In Crete, driving and drinking raki is a deeply rooted tradition that is still strongly cultivated by a large part of the Cretans. This traditional drink with a very high alcohol content accompanied the inhabitants of the island during both merry and sad moments. If you are now in Crete, you have an excellent opportunity to spot the distillation of raki , because it is autumn when the alcohol is produced. In many places, the inhabitants jointly distilate raki . Often such unexpected meetings turn into a great feast, during which, of course, traditional Cretan music and dances can not be missed.
Kazanuata (καζανέματα) is just such a spontaneous festive celebration, during which the raki is distilled. The name of this holiday comes from the Greek word καζάνι - boiler, which is a direct reference to the installation used in the distillation process. Although this is the last stage of raki production, in fact this process begins much earlier.
For the production of raki , which is also called tsikoudia (τσικουδιά) in Crete, residues from wine production are used. Typically, these are pressed grape skins that still contain leftovers of sweet juice. The extrudates form the basis from which the mixture undergoing further fermentation is prepared. After about a month (from 20 to 40 days) the ready mash is poured into a huge boiler filled with water. The capacity of this vessel is usually counted in thousands of liters.
When the heated mixture reaches the boiling point, the final distillation process begins. After about an hour at the end of the evaporator, the first drops appear, which are almost pure alcohol. The first and last party of alcohol is rejected. These two parts of the distillate are colloquially called "head" and "tail". Only after a long time distilled raki reaches its nominal "power", which translates to about 40- to 65-percent ethanol content. Only this middle part of the distillate, called the "heart", is intended for consumption
Still warm liquor quickly goes to the glasses of neighboring neighbors. Often, random outpatient clinics are also invited to try raki . This tasting is usually accompanied by typical Cretan snacks such as dakosy, kalitsounia or baked snails.
Rakomelo is raki with the addition of honey and cinnamon.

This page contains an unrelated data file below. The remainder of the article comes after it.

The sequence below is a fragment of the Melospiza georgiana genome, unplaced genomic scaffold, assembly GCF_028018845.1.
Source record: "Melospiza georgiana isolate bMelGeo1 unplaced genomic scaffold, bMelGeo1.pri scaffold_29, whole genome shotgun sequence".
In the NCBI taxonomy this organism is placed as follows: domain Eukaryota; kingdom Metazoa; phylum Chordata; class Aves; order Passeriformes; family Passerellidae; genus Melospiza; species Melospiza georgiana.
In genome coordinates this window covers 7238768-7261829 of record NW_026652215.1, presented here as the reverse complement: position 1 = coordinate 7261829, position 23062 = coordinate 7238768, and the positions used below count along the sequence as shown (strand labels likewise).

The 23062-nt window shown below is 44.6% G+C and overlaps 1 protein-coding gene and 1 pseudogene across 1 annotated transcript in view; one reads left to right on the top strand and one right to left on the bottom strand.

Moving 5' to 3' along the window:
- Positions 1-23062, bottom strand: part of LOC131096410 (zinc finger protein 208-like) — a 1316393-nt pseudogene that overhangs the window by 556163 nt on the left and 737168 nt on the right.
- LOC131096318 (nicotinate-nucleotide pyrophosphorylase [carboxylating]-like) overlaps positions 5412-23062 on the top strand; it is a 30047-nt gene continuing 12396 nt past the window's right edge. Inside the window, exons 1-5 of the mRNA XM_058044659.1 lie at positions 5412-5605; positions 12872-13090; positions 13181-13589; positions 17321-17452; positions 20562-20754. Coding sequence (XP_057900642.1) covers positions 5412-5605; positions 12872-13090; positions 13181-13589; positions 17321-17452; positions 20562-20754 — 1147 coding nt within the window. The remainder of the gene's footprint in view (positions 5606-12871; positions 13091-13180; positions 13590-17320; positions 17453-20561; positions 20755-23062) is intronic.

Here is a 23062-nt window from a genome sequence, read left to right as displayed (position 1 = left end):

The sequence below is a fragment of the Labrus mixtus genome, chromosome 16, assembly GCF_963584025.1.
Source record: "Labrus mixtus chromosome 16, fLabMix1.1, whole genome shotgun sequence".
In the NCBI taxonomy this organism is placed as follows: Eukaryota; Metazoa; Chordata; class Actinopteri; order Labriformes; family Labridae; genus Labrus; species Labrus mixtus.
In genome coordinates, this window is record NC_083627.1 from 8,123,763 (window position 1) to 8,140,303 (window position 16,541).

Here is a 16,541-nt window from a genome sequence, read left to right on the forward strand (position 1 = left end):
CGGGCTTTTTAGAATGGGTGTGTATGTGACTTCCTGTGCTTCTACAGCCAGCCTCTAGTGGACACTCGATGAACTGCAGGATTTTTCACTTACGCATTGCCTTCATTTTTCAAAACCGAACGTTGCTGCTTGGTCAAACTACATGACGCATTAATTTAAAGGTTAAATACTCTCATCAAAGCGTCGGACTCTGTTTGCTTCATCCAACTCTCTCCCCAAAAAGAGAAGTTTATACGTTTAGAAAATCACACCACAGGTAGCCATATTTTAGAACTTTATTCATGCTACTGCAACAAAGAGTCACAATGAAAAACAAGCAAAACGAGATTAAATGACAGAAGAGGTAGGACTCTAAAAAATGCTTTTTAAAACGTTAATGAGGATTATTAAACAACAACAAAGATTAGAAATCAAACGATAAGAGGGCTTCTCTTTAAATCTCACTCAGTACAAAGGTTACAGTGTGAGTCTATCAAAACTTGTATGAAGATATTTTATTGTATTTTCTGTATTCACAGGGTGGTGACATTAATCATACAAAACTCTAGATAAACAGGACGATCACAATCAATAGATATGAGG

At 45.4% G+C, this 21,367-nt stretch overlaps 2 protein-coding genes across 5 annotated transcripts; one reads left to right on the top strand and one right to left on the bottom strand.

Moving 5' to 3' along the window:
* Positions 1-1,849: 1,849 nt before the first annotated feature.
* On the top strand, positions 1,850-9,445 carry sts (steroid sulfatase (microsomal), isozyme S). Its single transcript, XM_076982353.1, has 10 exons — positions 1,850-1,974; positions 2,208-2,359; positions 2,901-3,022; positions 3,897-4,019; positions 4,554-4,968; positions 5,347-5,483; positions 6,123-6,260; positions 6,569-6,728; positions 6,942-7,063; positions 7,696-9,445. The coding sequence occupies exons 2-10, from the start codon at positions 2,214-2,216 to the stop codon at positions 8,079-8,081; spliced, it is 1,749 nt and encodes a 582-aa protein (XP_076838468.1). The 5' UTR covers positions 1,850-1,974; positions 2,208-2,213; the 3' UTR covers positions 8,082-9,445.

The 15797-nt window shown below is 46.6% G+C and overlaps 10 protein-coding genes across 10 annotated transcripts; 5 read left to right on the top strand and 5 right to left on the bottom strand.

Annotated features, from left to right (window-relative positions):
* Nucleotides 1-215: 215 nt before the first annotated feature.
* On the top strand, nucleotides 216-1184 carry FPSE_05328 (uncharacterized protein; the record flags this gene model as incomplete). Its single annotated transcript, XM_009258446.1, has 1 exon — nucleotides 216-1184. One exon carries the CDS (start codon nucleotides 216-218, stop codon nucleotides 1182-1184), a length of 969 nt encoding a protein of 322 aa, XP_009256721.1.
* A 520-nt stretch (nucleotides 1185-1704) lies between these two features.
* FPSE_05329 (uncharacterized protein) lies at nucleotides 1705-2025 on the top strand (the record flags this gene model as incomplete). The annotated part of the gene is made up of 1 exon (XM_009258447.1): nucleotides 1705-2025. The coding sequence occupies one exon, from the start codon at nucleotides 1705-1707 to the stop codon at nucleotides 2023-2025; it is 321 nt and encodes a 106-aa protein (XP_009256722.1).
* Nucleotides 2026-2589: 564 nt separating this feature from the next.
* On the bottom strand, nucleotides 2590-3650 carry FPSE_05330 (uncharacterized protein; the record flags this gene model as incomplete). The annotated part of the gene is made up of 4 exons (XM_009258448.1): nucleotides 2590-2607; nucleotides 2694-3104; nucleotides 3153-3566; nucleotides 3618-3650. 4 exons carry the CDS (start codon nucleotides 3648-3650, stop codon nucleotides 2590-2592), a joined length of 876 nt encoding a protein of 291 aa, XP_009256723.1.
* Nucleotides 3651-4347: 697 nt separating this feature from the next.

In the photo, an excellent drink from the Nostimon store located in the village of Kritsa.
This alcohol is quite typical for countries in the Mediterranean. It appears on many Greek islands and in mainland Greece. Depending on the region and the method of production, it may appear under such names as: Tsipouro, Suma (Rhodes, Chios), Tsikoudia (Crete), Zivania (Cyprus). For some, it may be a surprise that its most common name has its genesis in the Arabic word عرق [ʕaraq], which means distilled. Some sources indicate that this name may refer to a different understanding of the word. Araq also means sweat - which according to some refers to distillation dripping slowly distilled alcohol.
Raki is widely available in Crete and even in the smallest supermarket you can easily find this alcohol on the shelves. Typically, these are local "brands" that were distilled on site. Cretans are happy to treat tourists and guests with this drink. In traditional taverns, glasses of raki often appear after a meal. Of course, this is not added to the invoice. Do not be surprised if the raki appears as a form of sealing various types of purchases, eg oil or other local products. You should not refuse then ...
Restsina is one of the most characteristic drinks served in Greece. Opinions about its expressive taste are usually very divided and most often form part of the scheme that either hates or loves it. It is worth knowing that for some time, due to some producers, this image has undergone some changes. Conscientiously prepared retsina based on carefully grown grapes can be a wine that is not only delicious for most people but also a perfect complement to Greek dishes.
Cretan cleanse is a plant that has recently gained considerable publicity and popularity. It is worth mentioning that drinking the infusion from the dried leaves of this plant does not allow you to enjoy the fullness of its healing power. The vast majority of substances that are characterized by strong antiseptic and anticancer effects are not soluble in water. A much better way is to make a tincture based on about 60% alcohol. The recipe for its preparation can be found below.